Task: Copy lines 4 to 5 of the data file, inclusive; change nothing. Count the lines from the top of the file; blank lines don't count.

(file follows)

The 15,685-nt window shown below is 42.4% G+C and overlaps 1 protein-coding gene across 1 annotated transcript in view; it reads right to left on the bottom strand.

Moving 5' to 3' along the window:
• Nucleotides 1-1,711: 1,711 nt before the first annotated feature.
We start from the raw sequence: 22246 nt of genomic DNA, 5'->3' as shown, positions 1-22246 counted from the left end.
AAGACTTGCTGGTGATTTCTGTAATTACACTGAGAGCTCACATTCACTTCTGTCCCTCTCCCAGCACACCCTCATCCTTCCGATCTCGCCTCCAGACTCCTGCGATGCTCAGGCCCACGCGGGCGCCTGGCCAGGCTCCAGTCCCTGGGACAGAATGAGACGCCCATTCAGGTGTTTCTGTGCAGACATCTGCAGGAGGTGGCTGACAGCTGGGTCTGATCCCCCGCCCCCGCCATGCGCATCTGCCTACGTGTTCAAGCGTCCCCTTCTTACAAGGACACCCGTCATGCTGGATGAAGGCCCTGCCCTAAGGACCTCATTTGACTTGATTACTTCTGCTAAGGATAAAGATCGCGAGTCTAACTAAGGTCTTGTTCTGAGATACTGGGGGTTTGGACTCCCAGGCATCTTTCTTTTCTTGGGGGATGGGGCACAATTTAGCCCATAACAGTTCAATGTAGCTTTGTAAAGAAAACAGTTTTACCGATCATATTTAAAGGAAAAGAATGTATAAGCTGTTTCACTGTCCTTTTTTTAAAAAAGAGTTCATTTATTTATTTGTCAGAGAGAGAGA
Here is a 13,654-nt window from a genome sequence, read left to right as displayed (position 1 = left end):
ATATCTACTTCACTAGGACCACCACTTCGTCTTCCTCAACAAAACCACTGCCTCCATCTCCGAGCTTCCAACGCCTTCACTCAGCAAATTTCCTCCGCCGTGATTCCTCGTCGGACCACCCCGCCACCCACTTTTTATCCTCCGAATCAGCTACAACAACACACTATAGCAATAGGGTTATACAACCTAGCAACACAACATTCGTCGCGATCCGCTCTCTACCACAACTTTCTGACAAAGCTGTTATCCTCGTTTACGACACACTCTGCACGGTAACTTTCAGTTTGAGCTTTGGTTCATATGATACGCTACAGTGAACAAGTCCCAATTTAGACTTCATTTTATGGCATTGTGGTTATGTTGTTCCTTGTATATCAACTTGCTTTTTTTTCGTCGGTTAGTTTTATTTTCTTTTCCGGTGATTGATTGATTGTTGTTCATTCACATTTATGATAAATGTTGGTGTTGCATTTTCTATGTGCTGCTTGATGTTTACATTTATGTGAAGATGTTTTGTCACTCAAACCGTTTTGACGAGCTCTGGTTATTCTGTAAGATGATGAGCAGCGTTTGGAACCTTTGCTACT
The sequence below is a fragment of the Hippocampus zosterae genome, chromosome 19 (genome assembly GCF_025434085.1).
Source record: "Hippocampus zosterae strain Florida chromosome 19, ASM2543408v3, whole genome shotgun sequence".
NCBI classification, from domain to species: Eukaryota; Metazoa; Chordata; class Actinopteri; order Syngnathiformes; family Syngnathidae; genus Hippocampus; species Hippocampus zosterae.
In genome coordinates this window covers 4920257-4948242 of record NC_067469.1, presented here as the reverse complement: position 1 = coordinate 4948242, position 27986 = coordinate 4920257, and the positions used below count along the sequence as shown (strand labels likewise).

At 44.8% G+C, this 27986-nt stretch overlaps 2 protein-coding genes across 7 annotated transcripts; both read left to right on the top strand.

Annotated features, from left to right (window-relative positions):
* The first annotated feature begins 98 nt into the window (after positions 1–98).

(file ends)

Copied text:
We start from the raw sequence: 22246 nt of genomic DNA, 5'->3' as shown, positions 1-22246 counted from the left end.
AAGACTTGCTGGTGATTTCTGTAATTACACTGAGAGCTCACATTCACTTCTGTCCCTCTCCCAGCACACCCTCATCCTTCCGATCTCGCCTCCAGACTCCTGCGATGCTCAGGCCCACGCGGGCGCCTGGCCAGGCTCCAGTCCCTGGGACAGAATGAGACGCCCATTCAGGTGTTTCTGTGCAGACATCTGCAGGAGGTGGCTGACAGCTGGGTCTGATCCCCCGCCCCCGCCATGCGCATCTGCCTACGTGTTCAAGCGTCCCCTTCTTACAAGGACACCCGTCATGCTGGATGAAGGCCCTGCCCTAAGGACCTCATTTGACTTGATTACTTCTGCTAAGGATAAAGATCGCGAGTCTAACTAAGGTCTTGTTCTGAGATACTGGGGGTTTGGACTCCCAGGCATCTTTCTTTTCTTGGGGGATGGGGCACAATTTAGCCCATAACAGTTCAATGTAGCTTTGTAAAGAAAACAGTTTTACCGATCATATTTAAAGGAAAAGAATGTATAAGCTGTTTCACTGTCCTTTTTTTAAAAAAGAGTTCATTTATTTATTTGTCAGAGAGAGAGA